It’s certainly not enough to just win a trophy… you need to show off your accomplishment too! After all of the hard work it took to accomplish that big win, a good photograph can emphasize the gravity of such a feat.
But photographing trophies isn’t as simple as propping the object up on a shelf and snapping the shot. You really want to express what that trophy means. As such, your location and the lighting will make a big difference. Equally, most trophies are pretty shiny, which can cause some reflection issue and light bouncing around. Worry not, we have solutions to all of these problems! Here is our guide on how to make trophies look great on camera!
Some of the Problems With Photography Trophies
As you can imagine- trophies are shiny. Often made of polished metal, sometimes even clear glass, the properties of such materials reflect the photographer and any lighting source used. Although this fact isn’t something to fuss about when visually enjoying a trophy, it can be difficult for photographers!
The solution? A combination of using a polarizing filter and your angle in relation to the subject!
Polarizing filters are thin panes of glass that are attached to the front of your lens. Polarizing filters reduce glare from reflected surfaces- already eliminating issues caused by your lighting of choice (even natural light can afflict). The second is your position- have you noticed how reflections change when you view the same subject from different vantage points? This applies tremendously to photography. Adjust your perspective in order to eliminate reflections. As well, when positioning yourself, don’t stand under your light source because this will help minimize your own reflection.
The next issue is ensuring that the location you use fits with what you’re capturing. With trophies, depending on the accomplishment that yielded this victory, your location may change. Maybe you use a studio setting? Maybe a display case? Maybe even a lifestyle outdoor shot?
Trophies on Display
First instinct is to likely photograph the trophy on display. If it’s in a glass case, definitely use the polarizing filter to reduce glare from reflective surfaces! Try to keep the trophy centered, and use the display case itself as leading lines that help the viewer land on the subject.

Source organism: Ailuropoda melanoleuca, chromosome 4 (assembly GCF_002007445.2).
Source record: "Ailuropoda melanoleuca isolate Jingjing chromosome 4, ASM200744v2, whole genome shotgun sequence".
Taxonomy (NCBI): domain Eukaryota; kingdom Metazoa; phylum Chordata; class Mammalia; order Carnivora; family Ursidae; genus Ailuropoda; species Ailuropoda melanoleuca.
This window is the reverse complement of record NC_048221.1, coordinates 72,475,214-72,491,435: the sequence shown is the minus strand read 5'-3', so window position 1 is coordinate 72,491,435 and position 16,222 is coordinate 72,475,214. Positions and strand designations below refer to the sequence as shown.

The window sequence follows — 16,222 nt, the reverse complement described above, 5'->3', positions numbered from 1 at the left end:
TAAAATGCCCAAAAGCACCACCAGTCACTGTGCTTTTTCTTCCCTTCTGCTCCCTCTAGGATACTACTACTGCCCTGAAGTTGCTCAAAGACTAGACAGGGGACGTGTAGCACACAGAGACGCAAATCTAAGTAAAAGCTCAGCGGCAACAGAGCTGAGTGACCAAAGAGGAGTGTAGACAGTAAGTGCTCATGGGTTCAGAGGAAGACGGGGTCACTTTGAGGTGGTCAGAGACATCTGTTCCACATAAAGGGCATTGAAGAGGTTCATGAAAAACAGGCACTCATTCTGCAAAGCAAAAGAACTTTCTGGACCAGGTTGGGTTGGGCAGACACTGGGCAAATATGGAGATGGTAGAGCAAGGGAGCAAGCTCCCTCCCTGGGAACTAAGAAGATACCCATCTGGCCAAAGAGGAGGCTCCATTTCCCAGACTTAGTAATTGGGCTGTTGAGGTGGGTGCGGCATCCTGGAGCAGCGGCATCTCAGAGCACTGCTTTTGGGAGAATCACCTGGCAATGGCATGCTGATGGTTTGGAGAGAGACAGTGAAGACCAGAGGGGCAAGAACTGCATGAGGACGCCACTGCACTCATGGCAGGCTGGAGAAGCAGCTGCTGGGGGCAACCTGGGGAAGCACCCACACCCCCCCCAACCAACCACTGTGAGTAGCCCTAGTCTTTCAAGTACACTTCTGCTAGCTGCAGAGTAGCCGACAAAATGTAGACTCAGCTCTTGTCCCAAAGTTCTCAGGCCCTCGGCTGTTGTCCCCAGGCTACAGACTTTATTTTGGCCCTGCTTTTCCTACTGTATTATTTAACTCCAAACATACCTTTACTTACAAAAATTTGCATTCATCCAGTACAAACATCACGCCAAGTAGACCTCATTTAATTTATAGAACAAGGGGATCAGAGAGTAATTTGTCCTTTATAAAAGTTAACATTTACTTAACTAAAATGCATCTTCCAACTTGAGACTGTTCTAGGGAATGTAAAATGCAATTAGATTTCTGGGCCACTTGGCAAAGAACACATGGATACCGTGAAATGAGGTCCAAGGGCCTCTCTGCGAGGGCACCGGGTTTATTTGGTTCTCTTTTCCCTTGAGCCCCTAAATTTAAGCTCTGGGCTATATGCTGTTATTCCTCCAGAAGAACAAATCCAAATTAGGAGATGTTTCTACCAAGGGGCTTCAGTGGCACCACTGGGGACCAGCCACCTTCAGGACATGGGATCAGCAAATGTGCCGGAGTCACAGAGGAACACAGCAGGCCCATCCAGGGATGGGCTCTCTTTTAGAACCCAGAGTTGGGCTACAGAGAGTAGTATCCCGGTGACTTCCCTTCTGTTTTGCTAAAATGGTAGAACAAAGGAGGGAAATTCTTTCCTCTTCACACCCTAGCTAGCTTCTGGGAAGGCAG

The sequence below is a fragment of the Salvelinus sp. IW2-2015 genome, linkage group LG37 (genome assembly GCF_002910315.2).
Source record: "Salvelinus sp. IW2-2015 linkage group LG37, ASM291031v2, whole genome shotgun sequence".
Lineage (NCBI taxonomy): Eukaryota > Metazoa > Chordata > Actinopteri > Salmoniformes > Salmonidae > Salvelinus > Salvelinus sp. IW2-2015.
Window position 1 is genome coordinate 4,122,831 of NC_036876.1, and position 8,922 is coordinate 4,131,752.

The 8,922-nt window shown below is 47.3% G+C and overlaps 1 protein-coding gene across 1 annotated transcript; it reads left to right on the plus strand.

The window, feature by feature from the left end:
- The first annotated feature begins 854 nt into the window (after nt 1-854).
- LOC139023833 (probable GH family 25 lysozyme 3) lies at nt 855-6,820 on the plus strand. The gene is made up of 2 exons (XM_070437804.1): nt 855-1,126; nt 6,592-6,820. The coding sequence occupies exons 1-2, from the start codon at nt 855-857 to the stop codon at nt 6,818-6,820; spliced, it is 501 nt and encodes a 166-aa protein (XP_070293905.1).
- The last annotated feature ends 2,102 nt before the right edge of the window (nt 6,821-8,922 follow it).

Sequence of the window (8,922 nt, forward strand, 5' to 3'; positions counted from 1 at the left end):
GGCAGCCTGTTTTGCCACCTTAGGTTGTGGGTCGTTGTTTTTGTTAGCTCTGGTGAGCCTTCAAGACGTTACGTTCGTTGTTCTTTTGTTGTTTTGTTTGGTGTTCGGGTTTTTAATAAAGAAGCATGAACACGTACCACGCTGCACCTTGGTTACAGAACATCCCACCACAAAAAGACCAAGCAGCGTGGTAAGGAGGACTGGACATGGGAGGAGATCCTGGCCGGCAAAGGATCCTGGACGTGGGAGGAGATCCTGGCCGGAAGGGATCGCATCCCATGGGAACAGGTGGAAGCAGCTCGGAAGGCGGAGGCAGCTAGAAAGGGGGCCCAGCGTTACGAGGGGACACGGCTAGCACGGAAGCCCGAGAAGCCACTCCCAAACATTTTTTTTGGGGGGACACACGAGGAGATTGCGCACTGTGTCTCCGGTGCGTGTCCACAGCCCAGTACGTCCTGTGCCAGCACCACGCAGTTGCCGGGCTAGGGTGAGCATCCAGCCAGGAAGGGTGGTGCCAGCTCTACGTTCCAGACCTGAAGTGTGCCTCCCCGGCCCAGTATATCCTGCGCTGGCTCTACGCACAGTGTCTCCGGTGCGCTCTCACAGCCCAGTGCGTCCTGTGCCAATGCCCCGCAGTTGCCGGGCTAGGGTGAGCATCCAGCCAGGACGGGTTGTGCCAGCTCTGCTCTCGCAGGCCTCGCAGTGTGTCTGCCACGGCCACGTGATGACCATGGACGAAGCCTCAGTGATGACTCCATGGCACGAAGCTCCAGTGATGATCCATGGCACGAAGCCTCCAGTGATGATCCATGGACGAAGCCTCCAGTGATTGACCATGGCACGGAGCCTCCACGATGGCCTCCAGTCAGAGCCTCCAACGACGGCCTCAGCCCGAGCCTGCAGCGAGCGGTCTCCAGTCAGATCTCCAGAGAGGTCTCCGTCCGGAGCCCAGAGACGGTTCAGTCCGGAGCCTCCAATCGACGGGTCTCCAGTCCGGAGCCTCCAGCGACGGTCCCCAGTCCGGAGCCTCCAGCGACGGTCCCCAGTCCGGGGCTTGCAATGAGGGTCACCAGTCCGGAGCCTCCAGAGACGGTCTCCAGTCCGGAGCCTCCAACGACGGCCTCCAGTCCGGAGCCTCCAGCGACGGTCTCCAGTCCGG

Leading lines are parts of your composition that cause the eye to follow a line all the way to your subject. You can do this with various lines in a picture. Make sure all of them point towards your subject.
Trophies on Location
On location is a great choice, as you can get the background context for the trophy. Whether its in a sports arena or after a run, capturing the location can add a story to the picture. On location tends to be outdoors (as most sport activities take place there). If you are using natural light, try placing the trophy into the shadow or some sort of even area. Direct light tends to make the subject far too bright and exposure can be very difficult.
If you are able to select the location you photograph the trophy in, try to set up the shot during the golden hour. The golden hour includes the first hour after sunrise and the last hour of light before sunset. It is named as such because the sun being parallel to the camera creates a glow of gold light that washes over the image. This is the most beloved and eye catching time of day to capture photographs!
Photographing trophies in a studio can give them a very dramatic and sophisticated look. If you’re in a studio, you’re likely using artificial light. Both continuous lights (studio lights that stay on) and flashes (lights that release a bright spark synchronizing with your shutter) work great.
With the light of your choice you can do the triangle arrangement with three lights. Place one light in front of your subject, and two lights behind the subject on either side. Aim all of the lights towards the subject. The one overhead produces the nice even illumination while the ones on either side create a rim and separation!
Because of the reflective properties, just make sure your lights are angled 45 degrees and further away from the trophy. Make sure there is a good distance between the glass object and your light! You see, if the light comes from 45 degrees from the right, it will reflect back 45 to the left. If it’s directly over the shiny surface, it will reflect straight back at the camera. You want your lights far enough to the sides that you cannot see that reflection.
Trophies With Their Winners
Maybe it’s not your trophy that you are photographing- it’s someone else’s! Capturing fun and exciting shots of the trophy with their winner can really make that win shot stand out! Try to capture the energy and joy.
In conclusion, our guide should aid you in showing off your proud trophy to everyone in a beautiful photograph!